“We have also been working hard on the appearance of our operation to uplift the visual aspect of Blurock Quarries. For example, we have focused our efforts on cleaning of old equipment. We have also embarked on a massive clean-up operation inside the pit,” says Hunter-Smith.
From a production perspective, the frequency of blasting has been reduced to about one blast every three months, in line with the downward trend in the market. This has given the team enough time to clean up the pit, with a specific focus on historic material.
Inside the pit, a Kobelco 50-tonne excavator is tasked to load four 30-tonne Bell articulated dump trucks hauling run-of-quarry material from the pit to the processing plant. The operation also runs a Finlay mobile crushing and screening train – consisting of a jaw and a cone crusher, as well as two mobile screens and a stacker – supplied by Bell Equipment.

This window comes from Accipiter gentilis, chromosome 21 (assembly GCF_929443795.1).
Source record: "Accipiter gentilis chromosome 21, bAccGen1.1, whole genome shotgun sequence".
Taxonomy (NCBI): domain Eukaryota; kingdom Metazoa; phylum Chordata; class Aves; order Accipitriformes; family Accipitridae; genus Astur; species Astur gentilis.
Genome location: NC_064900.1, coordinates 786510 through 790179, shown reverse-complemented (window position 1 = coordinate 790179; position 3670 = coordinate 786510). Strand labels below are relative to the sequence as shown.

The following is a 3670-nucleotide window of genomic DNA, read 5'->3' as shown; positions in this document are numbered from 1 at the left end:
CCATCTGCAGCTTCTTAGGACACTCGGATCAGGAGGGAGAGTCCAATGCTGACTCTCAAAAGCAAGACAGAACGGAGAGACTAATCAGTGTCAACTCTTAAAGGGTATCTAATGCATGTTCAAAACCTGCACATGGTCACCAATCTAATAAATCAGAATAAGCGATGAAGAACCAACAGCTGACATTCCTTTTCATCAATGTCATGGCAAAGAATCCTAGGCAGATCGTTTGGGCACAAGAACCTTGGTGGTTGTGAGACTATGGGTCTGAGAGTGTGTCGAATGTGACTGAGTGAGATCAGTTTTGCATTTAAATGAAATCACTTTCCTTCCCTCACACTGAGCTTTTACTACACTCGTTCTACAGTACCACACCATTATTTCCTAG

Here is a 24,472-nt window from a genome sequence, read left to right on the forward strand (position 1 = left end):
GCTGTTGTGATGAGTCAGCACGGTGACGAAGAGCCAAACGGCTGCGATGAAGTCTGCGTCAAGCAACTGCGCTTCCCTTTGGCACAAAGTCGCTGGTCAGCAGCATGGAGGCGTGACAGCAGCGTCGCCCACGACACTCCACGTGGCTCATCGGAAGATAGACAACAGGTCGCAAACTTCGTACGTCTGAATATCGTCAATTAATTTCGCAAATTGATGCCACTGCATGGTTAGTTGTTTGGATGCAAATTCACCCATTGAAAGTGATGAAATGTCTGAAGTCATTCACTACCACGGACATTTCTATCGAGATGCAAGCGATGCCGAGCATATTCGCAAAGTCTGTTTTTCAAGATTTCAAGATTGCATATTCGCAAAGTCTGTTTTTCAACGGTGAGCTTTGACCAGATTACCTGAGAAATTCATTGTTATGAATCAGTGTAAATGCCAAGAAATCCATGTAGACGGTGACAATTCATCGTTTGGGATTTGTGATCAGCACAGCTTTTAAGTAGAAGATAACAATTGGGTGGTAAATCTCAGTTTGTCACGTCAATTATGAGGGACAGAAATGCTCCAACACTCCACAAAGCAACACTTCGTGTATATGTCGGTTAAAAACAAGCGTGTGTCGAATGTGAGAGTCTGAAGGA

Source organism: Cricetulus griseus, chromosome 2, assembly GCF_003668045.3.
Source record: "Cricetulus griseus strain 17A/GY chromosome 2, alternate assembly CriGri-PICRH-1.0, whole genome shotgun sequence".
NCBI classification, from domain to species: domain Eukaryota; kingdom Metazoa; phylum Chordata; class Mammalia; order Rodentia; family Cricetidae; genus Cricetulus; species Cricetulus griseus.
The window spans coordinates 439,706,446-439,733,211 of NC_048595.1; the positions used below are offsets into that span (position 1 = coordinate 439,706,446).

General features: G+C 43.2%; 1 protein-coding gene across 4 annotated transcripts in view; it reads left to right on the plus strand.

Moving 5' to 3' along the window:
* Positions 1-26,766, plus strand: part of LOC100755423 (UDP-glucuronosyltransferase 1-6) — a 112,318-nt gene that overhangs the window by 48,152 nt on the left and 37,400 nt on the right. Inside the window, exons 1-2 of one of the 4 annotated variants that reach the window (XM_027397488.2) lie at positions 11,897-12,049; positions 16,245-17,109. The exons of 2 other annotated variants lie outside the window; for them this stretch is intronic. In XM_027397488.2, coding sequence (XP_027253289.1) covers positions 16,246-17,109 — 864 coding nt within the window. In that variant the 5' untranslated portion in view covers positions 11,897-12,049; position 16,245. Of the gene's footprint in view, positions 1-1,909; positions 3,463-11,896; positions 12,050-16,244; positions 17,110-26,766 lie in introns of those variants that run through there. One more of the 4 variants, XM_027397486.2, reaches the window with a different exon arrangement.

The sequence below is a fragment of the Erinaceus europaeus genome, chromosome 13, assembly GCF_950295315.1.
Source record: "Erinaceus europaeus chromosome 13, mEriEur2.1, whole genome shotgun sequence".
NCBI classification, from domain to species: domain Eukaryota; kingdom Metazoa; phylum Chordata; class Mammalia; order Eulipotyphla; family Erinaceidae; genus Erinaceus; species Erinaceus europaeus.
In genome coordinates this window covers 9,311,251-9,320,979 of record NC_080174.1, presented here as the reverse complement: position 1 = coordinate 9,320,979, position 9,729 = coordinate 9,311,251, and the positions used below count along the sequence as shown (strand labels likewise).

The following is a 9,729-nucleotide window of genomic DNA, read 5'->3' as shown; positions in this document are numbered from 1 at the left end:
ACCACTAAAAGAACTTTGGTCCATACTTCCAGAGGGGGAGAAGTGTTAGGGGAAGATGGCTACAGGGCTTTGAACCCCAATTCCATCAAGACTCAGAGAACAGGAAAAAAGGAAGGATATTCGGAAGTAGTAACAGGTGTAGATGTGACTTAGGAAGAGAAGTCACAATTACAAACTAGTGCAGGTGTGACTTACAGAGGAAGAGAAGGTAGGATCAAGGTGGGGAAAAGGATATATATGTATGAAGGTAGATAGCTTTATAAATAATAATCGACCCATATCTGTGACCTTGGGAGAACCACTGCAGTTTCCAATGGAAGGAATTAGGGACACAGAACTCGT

Blurock Quarries mines a dolorite rock with some sandstone intrusions. After the overburden layer, which is stockpiled for rehabilitation, comes a layer of weathered rock, a mixture of shale and sandstone, which is crushed to produce sub-base material (G5 and G7).
Below that formation is a mixture of dolorite and a competent sandstone, which is used to manufacture G2 and general concrete products. Below that layer lies the clean dolorite, used to make road stone (20mm, 14mm and 10mm), as well as 26mm concrete stone and crusher dust. Of note is that the new plant has created new levels of flexibility, with Blurock Quarries now able to produce any special products in line with customer requirements.